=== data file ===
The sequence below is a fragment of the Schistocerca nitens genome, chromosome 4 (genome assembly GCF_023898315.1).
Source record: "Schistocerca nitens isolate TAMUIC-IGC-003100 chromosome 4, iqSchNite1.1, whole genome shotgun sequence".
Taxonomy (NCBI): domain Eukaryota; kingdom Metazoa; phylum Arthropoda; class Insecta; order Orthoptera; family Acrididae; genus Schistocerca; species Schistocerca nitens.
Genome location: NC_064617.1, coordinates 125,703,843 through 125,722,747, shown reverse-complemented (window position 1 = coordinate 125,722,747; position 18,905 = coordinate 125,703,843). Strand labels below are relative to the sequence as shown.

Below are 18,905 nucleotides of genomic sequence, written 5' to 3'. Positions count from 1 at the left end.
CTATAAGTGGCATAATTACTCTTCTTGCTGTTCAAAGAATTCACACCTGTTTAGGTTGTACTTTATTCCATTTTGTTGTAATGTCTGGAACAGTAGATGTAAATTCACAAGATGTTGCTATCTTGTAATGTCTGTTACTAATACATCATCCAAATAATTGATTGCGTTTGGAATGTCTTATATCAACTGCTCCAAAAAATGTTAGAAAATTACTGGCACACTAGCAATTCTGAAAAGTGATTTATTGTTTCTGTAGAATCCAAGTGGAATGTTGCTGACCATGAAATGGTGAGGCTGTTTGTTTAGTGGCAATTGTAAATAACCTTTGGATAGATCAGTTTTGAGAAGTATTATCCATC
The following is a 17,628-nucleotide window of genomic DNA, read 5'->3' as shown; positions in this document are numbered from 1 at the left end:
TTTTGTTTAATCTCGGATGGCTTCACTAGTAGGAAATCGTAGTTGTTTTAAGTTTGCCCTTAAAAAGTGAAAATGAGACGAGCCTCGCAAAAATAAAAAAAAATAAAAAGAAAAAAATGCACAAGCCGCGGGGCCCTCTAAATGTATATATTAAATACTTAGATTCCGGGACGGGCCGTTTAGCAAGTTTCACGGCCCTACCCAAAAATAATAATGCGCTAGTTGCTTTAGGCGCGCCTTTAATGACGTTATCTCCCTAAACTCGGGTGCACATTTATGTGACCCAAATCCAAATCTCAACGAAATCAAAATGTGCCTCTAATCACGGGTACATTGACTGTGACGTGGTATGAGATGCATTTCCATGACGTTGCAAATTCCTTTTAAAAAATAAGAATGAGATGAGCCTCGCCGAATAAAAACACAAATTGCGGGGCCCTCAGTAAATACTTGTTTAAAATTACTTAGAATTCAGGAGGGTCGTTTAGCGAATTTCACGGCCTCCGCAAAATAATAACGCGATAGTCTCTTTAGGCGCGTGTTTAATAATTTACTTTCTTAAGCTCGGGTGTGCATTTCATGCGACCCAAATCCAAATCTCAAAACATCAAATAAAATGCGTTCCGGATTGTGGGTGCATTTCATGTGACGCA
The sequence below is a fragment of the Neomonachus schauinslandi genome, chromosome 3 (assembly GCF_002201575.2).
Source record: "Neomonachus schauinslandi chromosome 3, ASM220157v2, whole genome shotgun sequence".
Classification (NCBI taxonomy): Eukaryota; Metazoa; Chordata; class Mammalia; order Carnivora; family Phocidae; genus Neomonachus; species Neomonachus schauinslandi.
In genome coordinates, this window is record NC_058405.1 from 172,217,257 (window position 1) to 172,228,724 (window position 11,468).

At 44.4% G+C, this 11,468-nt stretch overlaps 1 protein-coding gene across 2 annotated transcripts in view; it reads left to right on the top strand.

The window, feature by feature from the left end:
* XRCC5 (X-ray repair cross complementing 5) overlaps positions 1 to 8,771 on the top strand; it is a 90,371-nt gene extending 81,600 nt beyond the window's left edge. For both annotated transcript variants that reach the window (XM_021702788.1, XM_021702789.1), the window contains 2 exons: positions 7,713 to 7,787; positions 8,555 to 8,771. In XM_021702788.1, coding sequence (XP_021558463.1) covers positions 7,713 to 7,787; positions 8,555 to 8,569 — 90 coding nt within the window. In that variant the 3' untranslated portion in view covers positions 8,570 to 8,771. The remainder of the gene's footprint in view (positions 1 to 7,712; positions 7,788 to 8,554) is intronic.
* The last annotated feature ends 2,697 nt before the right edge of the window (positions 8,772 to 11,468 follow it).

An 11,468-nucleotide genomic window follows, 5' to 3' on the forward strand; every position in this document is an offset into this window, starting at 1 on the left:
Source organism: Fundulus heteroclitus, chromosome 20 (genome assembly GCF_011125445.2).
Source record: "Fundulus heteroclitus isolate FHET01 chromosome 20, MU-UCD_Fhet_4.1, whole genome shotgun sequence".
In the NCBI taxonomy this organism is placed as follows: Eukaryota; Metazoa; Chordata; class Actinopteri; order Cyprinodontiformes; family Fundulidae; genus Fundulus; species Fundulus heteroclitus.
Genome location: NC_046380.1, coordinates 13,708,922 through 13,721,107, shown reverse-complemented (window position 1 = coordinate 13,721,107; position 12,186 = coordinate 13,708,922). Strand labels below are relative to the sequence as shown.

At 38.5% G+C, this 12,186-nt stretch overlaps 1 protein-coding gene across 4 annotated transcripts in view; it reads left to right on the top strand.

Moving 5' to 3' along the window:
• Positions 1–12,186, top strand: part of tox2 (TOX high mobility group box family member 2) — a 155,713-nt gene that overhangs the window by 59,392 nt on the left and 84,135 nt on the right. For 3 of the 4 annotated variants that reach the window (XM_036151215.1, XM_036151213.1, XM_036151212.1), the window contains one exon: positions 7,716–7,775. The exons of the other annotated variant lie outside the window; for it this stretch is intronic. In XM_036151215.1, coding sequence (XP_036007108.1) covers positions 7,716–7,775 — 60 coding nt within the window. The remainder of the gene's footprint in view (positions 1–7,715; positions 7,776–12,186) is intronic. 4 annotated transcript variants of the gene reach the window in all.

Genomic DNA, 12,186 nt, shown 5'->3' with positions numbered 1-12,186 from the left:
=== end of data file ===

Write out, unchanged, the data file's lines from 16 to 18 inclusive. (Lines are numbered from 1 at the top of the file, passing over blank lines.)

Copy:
* The last annotated feature ends 2,697 nt before the right edge of the window (positions 8,772 to 11,468 follow it).

An 11,468-nucleotide genomic window follows, 5' to 3' on the forward strand; every position in this document is an offset into this window, starting at 1 on the left:
Source organism: Fundulus heteroclitus, chromosome 20 (genome assembly GCF_011125445.2).